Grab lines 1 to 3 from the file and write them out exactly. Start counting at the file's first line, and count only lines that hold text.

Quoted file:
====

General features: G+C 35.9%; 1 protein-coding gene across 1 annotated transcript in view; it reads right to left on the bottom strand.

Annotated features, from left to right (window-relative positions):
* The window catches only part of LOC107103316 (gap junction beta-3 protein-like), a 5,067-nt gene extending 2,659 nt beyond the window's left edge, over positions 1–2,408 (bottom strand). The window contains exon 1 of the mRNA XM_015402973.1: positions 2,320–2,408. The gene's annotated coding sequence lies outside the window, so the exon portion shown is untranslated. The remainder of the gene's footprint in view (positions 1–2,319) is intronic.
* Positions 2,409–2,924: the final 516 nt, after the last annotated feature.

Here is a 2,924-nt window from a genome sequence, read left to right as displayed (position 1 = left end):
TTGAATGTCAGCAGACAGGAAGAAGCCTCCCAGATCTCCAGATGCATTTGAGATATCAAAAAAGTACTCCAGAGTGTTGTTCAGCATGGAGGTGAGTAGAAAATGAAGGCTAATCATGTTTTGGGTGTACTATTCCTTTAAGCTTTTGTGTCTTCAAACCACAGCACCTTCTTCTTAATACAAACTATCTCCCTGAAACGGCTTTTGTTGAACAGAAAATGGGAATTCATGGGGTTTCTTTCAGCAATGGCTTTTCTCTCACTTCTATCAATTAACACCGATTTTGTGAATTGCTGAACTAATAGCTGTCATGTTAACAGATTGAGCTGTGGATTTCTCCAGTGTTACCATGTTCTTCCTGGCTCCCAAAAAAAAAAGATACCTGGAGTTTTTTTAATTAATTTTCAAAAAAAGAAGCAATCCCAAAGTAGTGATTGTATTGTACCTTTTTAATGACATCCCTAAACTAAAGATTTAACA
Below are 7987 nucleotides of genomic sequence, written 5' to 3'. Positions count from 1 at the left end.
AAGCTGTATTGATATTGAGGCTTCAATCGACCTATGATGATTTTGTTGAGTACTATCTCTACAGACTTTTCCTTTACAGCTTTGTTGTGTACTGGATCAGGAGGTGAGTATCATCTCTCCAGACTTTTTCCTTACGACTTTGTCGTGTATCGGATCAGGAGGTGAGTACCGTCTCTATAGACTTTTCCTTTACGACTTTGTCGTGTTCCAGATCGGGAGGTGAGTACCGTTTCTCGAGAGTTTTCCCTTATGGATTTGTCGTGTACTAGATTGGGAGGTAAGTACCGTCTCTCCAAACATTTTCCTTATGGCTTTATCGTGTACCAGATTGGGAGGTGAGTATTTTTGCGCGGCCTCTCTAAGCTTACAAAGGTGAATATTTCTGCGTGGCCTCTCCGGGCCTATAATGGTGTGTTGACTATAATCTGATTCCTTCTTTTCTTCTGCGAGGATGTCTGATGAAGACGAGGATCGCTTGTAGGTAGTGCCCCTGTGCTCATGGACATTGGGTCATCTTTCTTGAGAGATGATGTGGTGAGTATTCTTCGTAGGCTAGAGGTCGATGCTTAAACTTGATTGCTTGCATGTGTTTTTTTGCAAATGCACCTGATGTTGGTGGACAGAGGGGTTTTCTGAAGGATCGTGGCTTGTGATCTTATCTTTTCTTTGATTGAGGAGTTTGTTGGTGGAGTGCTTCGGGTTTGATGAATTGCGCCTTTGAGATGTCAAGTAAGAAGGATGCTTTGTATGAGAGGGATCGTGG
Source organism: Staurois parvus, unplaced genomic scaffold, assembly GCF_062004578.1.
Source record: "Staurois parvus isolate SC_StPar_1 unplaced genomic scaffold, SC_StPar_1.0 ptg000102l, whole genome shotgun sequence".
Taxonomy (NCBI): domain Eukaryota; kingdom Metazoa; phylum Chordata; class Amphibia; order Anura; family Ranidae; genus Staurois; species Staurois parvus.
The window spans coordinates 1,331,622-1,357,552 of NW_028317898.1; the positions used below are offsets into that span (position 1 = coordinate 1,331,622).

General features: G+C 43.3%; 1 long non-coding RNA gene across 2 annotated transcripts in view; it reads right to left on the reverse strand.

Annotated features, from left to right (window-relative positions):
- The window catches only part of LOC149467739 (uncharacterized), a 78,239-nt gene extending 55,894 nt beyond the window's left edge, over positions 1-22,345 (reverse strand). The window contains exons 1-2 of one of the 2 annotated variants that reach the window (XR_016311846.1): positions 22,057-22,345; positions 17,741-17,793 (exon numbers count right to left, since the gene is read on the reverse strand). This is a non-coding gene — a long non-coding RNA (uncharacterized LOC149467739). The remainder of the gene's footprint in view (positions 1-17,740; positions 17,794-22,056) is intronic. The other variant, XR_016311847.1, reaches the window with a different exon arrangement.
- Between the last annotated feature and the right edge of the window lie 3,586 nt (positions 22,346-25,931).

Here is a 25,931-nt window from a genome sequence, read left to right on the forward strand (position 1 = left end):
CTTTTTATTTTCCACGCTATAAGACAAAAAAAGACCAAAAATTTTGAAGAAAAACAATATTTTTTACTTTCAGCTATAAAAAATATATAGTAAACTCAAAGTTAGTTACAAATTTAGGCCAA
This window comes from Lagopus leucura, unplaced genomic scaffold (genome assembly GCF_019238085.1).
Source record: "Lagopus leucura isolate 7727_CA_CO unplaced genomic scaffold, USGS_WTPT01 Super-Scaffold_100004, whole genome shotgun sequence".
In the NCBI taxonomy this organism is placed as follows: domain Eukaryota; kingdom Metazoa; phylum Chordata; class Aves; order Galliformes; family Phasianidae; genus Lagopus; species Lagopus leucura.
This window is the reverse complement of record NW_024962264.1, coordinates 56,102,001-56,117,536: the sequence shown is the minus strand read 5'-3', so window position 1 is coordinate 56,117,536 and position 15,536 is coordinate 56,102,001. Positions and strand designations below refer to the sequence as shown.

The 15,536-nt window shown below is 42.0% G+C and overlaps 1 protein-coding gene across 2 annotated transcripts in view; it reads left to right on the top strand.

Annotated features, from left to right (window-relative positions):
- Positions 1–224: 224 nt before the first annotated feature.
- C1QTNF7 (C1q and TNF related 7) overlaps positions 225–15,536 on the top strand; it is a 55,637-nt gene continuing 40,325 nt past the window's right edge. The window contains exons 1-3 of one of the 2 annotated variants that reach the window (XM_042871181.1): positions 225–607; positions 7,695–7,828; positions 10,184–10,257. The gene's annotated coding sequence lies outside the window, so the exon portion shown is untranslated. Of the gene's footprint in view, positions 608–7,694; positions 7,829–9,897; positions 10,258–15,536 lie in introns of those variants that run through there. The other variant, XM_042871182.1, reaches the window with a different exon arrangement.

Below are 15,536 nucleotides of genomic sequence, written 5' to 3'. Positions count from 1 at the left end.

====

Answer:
General features: G+C 35.9%; 1 protein-coding gene across 1 annotated transcript in view; it reads right to left on the bottom strand.

Annotated features, from left to right (window-relative positions):
* The window catches only part of LOC107103316 (gap junction beta-3 protein-like), a 5,067-nt gene extending 2,659 nt beyond the window's left edge, over positions 1–2,408 (bottom strand). The window contains exon 1 of the mRNA XM_015402973.1: positions 2,320–2,408. The gene's annotated coding sequence lies outside the window, so the exon portion shown is untranslated. The remainder of the gene's footprint in view (positions 1–2,319) is intronic.